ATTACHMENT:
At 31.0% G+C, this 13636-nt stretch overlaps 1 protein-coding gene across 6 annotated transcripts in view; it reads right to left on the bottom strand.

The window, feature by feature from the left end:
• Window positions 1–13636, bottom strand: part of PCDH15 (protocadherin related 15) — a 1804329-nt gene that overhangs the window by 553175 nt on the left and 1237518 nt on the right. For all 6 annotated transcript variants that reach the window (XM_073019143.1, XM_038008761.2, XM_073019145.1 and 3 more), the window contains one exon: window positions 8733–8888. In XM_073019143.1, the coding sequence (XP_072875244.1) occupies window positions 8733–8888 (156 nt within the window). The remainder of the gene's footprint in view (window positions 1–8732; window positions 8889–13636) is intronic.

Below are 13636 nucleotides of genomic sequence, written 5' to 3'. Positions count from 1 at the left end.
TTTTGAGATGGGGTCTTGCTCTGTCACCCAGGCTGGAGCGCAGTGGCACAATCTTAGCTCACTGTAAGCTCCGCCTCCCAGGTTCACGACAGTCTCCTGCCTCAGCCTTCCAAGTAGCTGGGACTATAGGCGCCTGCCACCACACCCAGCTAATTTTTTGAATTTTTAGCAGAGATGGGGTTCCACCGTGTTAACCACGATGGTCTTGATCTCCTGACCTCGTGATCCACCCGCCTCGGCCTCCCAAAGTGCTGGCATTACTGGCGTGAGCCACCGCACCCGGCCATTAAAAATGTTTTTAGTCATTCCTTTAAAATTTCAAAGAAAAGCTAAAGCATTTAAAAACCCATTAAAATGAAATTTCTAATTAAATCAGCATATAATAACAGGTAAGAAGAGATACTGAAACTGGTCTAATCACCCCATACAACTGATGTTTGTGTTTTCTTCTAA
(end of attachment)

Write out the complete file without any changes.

At 31.0% G+C, this 13636-nt stretch overlaps 1 protein-coding gene across 6 annotated transcripts in view; it reads right to left on the bottom strand.

The window, feature by feature from the left end:
• Window positions 1–13636, bottom strand: part of PCDH15 (protocadherin related 15) — a 1804329-nt gene that overhangs the window by 553175 nt on the left and 1237518 nt on the right. For all 6 annotated transcript variants that reach the window (XM_073019143.1, XM_038008761.2, XM_073019145.1 and 3 more), the window contains one exon: window positions 8733–8888. In XM_073019143.1, the coding sequence (XP_072875244.1) occupies window positions 8733–8888 (156 nt within the window). The remainder of the gene's footprint in view (window positions 1–8732; window positions 8889–13636) is intronic.

Below are 13636 nucleotides of genomic sequence, written 5' to 3'. Positions count from 1 at the left end.
TTTTGAGATGGGGTCTTGCTCTGTCACCCAGGCTGGAGCGCAGTGGCACAATCTTAGCTCACTGTAAGCTCCGCCTCCCAGGTTCACGACAGTCTCCTGCCTCAGCCTTCCAAGTAGCTGGGACTATAGGCGCCTGCCACCACACCCAGCTAATTTTTTGAATTTTTAGCAGAGATGGGGTTCCACCGTGTTAACCACGATGGTCTTGATCTCCTGACCTCGTGATCCACCCGCCTCGGCCTCCCAAAGTGCTGGCATTACTGGCGTGAGCCACCGCACCCGGCCATTAAAAATGTTTTTAGTCATTCCTTTAAAATTTCAAAGAAAAGCTAAAGCATTTAAAAACCCATTAAAATGAAATTTCTAATTAAATCAGCATATAATAACAGGTAAGAAGAGATACTGAAACTGGTCTAATCACCCCATACAACTGATGTTTGTGTTTTCTTCTAA